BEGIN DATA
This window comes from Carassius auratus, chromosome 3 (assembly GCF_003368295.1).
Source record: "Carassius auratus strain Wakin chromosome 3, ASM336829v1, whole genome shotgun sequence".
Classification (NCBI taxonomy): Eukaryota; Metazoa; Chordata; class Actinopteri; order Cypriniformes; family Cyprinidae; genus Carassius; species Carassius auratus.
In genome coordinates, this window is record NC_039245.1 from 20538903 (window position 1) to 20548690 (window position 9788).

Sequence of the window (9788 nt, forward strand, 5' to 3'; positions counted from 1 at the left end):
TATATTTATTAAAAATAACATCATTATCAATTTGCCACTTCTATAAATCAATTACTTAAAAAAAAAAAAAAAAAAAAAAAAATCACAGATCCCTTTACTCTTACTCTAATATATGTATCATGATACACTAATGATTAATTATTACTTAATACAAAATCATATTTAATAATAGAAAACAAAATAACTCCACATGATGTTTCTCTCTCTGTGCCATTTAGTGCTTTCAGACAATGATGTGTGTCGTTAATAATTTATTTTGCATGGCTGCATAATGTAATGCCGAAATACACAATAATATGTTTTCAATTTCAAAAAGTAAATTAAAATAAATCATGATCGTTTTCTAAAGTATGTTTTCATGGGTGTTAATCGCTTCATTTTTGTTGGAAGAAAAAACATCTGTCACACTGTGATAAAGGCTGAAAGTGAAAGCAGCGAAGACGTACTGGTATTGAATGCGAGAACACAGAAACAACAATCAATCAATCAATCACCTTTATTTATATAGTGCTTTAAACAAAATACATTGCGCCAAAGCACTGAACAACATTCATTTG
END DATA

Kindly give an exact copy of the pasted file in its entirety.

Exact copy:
This window comes from Carassius auratus, chromosome 3 (assembly GCF_003368295.1).
Source record: "Carassius auratus strain Wakin chromosome 3, ASM336829v1, whole genome shotgun sequence".
Classification (NCBI taxonomy): Eukaryota; Metazoa; Chordata; class Actinopteri; order Cypriniformes; family Cyprinidae; genus Carassius; species Carassius auratus.
In genome coordinates, this window is record NC_039245.1 from 20538903 (window position 1) to 20548690 (window position 9788).

Sequence of the window (9788 nt, forward strand, 5' to 3'; positions counted from 1 at the left end):
TATATTTATTAAAAATAACATCATTATCAATTTGCCACTTCTATAAATCAATTACTTAAAAAAAAAAAAAAAAAAAAAAAAATCACAGATCCCTTTACTCTTACTCTAATATATGTATCATGATACACTAATGATTAATTATTACTTAATACAAAATCATATTTAATAATAGAAAACAAAATAACTCCACATGATGTTTCTCTCTCTGTGCCATTTAGTGCTTTCAGACAATGATGTGTGTCGTTAATAATTTATTTTGCATGGCTGCATAATGTAATGCCGAAATACACAATAATATGTTTTCAATTTCAAAAAGTAAATTAAAATAAATCATGATCGTTTTCTAAAGTATGTTTTCATGGGTGTTAATCGCTTCATTTTTGTTGGAAGAAAAAACATCTGTCACACTGTGATAAAGGCTGAAAGTGAAAGCAGCGAAGACGTACTGGTATTGAATGCGAGAACACAGAAACAACAATCAATCAATCAATCACCTTTATTTATATAGTGCTTTAAACAAAATACATTGCGCCAAAGCACTGAACAACATTCATTTG